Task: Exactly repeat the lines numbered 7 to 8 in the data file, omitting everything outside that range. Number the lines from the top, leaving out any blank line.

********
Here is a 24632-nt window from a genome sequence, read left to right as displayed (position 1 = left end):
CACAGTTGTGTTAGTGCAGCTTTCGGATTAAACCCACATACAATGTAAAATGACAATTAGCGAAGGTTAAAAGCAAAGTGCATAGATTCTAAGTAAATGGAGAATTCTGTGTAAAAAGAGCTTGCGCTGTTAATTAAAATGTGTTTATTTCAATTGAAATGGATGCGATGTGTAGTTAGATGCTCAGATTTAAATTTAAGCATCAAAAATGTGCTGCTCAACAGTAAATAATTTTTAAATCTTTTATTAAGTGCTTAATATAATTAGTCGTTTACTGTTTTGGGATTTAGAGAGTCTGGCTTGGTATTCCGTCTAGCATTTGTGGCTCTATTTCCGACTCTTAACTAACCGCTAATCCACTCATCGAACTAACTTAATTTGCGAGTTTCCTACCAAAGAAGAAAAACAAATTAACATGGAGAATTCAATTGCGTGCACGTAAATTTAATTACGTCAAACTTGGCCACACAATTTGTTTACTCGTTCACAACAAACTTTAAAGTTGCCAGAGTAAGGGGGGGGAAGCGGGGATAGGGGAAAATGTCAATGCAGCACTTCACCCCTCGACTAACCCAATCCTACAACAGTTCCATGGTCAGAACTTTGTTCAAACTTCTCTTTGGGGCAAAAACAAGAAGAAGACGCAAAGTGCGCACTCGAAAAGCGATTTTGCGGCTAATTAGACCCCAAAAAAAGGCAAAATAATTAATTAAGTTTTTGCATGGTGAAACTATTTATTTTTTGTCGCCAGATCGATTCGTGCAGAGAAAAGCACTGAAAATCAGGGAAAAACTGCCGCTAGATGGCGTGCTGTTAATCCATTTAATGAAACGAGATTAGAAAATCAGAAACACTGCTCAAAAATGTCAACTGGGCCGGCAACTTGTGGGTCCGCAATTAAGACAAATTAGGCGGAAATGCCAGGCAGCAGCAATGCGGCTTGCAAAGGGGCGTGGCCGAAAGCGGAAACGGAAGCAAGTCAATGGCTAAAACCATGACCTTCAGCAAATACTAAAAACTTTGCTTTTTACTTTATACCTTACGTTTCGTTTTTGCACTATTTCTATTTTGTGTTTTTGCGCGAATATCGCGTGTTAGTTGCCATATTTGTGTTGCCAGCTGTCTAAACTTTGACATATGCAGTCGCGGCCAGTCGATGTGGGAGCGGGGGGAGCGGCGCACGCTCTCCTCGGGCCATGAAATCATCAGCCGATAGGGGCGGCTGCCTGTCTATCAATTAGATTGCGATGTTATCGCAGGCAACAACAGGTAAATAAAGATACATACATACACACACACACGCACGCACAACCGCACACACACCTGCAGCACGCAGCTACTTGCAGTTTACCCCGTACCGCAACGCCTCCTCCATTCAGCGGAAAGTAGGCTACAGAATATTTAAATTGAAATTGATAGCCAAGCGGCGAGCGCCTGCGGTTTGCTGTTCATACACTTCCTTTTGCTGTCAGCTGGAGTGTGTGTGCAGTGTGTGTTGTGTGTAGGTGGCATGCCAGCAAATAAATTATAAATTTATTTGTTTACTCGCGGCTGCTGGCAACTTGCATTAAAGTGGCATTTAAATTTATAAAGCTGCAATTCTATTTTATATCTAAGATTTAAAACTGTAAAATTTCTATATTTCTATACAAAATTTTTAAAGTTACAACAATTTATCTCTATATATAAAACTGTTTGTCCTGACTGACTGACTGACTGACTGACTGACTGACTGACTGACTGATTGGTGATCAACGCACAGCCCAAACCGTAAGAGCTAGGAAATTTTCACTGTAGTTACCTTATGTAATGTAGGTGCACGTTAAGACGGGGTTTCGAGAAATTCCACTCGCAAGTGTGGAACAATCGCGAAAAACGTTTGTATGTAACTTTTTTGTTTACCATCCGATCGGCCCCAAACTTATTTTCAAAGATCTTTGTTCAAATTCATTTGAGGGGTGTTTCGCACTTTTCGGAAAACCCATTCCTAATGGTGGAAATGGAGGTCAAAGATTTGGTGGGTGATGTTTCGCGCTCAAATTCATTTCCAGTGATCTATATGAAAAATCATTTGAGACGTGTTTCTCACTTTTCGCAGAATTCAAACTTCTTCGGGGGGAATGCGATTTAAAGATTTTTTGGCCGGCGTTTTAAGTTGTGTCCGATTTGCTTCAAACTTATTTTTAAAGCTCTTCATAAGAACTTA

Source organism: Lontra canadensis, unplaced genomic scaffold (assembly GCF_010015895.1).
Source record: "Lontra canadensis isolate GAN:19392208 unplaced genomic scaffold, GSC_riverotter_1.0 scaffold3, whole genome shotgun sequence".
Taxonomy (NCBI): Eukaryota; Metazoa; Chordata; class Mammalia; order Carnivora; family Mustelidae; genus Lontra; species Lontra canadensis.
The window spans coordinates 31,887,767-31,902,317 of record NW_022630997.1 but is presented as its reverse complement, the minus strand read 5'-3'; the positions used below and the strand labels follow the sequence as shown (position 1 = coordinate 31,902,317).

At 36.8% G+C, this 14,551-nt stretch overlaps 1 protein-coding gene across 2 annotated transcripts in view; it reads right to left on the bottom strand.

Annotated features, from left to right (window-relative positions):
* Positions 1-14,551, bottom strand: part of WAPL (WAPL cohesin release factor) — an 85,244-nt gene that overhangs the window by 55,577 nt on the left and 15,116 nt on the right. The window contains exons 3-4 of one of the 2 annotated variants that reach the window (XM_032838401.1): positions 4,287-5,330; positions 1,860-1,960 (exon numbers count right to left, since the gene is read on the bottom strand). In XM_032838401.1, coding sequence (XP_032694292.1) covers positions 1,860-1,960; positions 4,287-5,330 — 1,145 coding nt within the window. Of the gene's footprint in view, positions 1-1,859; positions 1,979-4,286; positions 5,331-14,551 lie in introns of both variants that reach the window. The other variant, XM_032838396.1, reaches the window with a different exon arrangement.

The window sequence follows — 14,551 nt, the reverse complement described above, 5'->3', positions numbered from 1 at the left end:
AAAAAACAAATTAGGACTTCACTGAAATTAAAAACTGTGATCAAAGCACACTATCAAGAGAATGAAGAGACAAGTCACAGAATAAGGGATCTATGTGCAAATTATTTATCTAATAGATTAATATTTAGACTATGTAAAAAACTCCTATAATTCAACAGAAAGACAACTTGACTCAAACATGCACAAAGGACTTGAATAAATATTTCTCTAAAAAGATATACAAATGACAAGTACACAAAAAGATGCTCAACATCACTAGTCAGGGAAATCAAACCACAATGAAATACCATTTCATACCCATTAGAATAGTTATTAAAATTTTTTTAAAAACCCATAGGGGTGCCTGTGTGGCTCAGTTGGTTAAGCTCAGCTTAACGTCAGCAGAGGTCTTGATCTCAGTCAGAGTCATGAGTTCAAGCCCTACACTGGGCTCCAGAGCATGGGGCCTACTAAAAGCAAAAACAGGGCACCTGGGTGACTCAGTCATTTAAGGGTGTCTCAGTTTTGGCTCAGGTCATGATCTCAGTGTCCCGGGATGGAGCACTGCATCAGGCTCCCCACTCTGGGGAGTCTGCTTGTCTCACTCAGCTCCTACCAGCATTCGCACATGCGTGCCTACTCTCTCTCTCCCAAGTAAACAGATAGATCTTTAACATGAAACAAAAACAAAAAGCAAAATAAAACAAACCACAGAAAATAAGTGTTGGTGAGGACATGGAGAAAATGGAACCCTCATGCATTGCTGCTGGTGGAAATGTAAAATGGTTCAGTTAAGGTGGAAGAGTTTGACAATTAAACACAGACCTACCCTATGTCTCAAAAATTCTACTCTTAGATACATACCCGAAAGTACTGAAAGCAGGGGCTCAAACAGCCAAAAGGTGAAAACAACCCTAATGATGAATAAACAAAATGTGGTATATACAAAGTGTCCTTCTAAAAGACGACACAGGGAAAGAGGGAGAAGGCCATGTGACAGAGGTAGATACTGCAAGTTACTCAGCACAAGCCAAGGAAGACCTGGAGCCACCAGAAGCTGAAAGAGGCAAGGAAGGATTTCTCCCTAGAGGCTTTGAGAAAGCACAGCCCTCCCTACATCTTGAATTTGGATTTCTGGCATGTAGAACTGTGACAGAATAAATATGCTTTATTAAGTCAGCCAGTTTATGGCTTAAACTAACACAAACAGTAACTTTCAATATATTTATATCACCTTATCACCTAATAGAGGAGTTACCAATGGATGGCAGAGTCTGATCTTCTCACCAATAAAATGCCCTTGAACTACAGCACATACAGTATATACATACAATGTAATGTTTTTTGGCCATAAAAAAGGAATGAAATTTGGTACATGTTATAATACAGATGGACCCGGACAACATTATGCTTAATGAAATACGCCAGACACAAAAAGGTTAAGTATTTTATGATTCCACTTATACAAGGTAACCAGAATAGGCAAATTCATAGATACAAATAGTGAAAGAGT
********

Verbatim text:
At 36.8% G+C, this 14,551-nt stretch overlaps 1 protein-coding gene across 2 annotated transcripts in view; it reads right to left on the bottom strand.

Annotated features, from left to right (window-relative positions):